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City assembly seeks to restrict gambling hours for youth sake

Waithera Chege, Deputy Majority Chief Whip during the International Women’s Day event dubbed, ‘Women Must Lead’ at Signature Auditorium in Nairobi. [Wilberforce Okwiri,Standard]

You could soon be prohibited from betting between 6am to 8pm should an amendment to the law be approved by the Nairobi County Assembly. The proposed law also seeks to ban the public from using mobile phones to gamble. The Nairobi City County Betting, Lotteries and Gaming (Amendment) Bill 2021, sponsored by South B MCA Waithera Chege, seeks to protect productive human hours by restricting gambling.

“I have observed the operations of betting and gaming establishments in the county for a while now. I believe something must be done to curtail the hours spent in these establishments by our youth if we are to secure our future as a county,” said Ms Waithera while tabling the Bill in the assembly.

“I shall be proposing that the county and National Licensing Board limit the operating hours of these establishments so as to help protect productive hours among the citizenry and avoid wastage of time by some of our youth who are sadly now addicted to gambling and spend a lot of time at these establishments,” she added.

She said whereas national and county governments had passed legislation to regulate the sector - which is a source of livelihood, and which has experienced rapid growth over the last decade - there was need to do more.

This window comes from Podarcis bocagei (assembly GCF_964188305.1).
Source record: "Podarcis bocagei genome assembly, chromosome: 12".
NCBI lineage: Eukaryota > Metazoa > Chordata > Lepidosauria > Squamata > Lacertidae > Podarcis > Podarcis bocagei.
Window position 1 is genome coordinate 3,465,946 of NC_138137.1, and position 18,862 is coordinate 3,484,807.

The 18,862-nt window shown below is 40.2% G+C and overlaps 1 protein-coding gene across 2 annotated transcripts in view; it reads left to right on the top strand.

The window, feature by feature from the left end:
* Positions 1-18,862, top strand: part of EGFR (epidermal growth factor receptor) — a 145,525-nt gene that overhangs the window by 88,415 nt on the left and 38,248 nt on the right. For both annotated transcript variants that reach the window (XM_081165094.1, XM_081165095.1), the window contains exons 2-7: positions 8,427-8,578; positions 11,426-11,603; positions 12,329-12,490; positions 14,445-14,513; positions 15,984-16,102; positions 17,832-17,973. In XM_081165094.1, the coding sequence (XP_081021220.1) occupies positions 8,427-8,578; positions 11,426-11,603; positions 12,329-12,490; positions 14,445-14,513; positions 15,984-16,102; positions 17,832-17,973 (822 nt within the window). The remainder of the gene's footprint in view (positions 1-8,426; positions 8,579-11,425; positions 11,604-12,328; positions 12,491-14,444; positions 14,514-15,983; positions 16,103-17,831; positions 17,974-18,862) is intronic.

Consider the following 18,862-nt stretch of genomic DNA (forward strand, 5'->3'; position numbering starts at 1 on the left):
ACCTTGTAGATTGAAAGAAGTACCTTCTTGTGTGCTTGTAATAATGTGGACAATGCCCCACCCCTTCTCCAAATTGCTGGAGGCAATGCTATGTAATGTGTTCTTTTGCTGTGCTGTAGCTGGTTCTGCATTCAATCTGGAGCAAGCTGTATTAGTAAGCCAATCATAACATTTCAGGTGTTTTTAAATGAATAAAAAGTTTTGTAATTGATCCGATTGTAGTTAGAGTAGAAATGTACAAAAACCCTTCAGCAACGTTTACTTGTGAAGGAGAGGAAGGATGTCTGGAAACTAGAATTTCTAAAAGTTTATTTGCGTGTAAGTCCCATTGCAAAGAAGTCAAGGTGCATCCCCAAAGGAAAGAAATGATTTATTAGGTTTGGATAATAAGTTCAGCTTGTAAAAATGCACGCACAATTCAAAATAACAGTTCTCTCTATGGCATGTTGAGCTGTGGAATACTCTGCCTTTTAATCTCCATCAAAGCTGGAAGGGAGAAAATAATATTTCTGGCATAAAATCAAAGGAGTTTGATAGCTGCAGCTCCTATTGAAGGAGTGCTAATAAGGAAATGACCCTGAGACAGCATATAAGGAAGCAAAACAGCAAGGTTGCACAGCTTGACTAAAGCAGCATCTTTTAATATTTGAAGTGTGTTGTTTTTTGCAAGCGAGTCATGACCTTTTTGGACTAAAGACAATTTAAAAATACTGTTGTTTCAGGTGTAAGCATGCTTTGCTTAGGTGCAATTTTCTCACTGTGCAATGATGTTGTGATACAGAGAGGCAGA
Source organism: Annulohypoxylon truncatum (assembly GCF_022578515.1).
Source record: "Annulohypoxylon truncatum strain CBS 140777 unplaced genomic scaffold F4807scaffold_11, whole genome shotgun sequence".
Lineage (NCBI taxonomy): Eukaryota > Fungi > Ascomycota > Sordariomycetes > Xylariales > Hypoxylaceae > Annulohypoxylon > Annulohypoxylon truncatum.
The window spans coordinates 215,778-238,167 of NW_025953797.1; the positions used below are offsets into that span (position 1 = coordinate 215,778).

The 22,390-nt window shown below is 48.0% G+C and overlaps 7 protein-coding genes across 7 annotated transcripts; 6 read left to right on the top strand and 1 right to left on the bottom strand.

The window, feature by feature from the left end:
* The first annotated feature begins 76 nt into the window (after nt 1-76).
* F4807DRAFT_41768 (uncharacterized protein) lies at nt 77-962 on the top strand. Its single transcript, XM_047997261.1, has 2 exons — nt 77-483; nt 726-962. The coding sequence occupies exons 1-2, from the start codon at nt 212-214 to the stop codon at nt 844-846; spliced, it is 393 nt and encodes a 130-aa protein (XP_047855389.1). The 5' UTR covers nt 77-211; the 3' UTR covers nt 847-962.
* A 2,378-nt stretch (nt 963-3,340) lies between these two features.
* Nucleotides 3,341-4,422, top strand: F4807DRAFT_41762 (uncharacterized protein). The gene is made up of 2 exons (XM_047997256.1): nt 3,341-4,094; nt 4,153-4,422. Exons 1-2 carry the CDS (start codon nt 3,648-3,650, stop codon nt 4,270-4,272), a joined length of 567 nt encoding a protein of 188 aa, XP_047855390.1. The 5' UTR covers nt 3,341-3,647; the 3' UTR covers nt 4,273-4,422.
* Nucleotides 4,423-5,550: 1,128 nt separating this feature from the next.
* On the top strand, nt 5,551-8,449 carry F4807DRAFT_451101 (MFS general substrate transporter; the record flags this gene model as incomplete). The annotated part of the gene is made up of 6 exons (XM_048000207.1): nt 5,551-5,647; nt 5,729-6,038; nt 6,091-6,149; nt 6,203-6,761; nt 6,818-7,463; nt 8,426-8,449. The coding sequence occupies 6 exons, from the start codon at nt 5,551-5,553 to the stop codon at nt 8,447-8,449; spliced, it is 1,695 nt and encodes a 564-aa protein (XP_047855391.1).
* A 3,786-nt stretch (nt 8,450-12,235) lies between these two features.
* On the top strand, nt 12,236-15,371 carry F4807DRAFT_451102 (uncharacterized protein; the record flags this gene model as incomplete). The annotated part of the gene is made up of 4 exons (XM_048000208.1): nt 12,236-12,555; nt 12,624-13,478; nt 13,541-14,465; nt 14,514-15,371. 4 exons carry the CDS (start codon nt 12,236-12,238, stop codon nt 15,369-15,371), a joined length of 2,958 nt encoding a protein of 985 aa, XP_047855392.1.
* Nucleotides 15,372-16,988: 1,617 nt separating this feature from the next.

Currently, the Betting, Lotteries and Gaming Act, 2018 and Nairobi City County Betting, Lotteries and Gaming Act, 2021 have established Betting, Lotteries and Gaming Control Boards, which complement each other and are tasked with various functions, including implementation of national policies, norms and standards in relation to betting, lotteries and gaming activities. “For clarity, with the passing of this proposal to amend the County Betting Act, 2021, we seek to further regulate this sector and not to totally do away with betting and gaming. I acknowledge that the sector also plays a key role in contribution of revenue for both levels of government,” said Waithera, who is also the Deputy Majority Chief Whip.

The proposal also seeks to regulate mobile betting and have cashless transactions to reduce money and time spent in gambling establishments by youth.

Further, the proposal seeks to ban advertising within the vicinity of betting and gaming establishments. According to data by Geopoll, a research company based in the US, 76 per cent of young Kenyans had at some point engaged in gambling as of March 2017.

The survey looked at betting among young people in Ghana, South Africa, Nigeria, Tanzania, Uganda and Kenya.

It indicated how Kenyan youth, compared to millennials from other sub-Saharan countries, placed more bets, spending an average $50 (approximately 5,100) per month on bets that were predominantly football-based.

The survey sampled 3,879 respondents aged between 17 and 35 across the six countries, of which 1,130 were in Kenya.

It also emerged that the advertising frenzy by betting firms and jackpot success stories greatly contributed to the trapping of the youth, who now view betting as a way of making fast money.

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